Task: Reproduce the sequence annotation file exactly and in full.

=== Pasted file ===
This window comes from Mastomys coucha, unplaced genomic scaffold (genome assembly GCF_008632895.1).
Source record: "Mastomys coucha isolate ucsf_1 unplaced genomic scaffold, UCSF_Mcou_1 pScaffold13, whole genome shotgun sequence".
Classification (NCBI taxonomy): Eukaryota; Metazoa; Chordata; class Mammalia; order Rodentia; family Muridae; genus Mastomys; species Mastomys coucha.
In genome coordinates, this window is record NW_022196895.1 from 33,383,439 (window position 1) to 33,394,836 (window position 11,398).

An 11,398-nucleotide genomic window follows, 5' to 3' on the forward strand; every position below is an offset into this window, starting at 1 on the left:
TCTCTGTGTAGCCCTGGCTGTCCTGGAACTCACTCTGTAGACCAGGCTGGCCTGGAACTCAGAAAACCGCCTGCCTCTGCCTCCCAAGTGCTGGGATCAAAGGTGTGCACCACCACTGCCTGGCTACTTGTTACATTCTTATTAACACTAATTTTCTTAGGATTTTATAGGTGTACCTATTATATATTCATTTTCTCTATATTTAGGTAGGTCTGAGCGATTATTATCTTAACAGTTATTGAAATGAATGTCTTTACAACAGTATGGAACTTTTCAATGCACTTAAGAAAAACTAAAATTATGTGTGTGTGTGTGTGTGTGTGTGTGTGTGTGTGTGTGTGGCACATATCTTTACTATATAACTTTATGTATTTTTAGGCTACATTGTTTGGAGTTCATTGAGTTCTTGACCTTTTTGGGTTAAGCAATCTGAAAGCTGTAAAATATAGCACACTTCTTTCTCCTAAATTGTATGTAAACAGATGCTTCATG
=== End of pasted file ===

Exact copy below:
This window comes from Mastomys coucha, unplaced genomic scaffold (genome assembly GCF_008632895.1).
Source record: "Mastomys coucha isolate ucsf_1 unplaced genomic scaffold, UCSF_Mcou_1 pScaffold13, whole genome shotgun sequence".
Classification (NCBI taxonomy): Eukaryota; Metazoa; Chordata; class Mammalia; order Rodentia; family Muridae; genus Mastomys; species Mastomys coucha.
In genome coordinates, this window is record NW_022196895.1 from 33,383,439 (window position 1) to 33,394,836 (window position 11,398).

An 11,398-nucleotide genomic window follows, 5' to 3' on the forward strand; every position below is an offset into this window, starting at 1 on the left:
TCTCTGTGTAGCCCTGGCTGTCCTGGAACTCACTCTGTAGACCAGGCTGGCCTGGAACTCAGAAAACCGCCTGCCTCTGCCTCCCAAGTGCTGGGATCAAAGGTGTGCACCACCACTGCCTGGCTACTTGTTACATTCTTATTAACACTAATTTTCTTAGGATTTTATAGGTGTACCTATTATATATTCATTTTCTCTATATTTAGGTAGGTCTGAGCGATTATTATCTTAACAGTTATTGAAATGAATGTCTTTACAACAGTATGGAACTTTTCAATGCACTTAAGAAAAACTAAAATTATGTGTGTGTGTGTGTGTGTGTGTGTGTGTGTGTGTGTGTGGCACATATCTTTACTATATAACTTTATGTATTTTTAGGCTACATTGTTTGGAGTTCATTGAGTTCTTGACCTTTTTGGGTTAAGCAATCTGAAAGCTGTAAAATATAGCACACTTCTTTCTCCTAAATTGTATGTAAACAGATGCTTCATG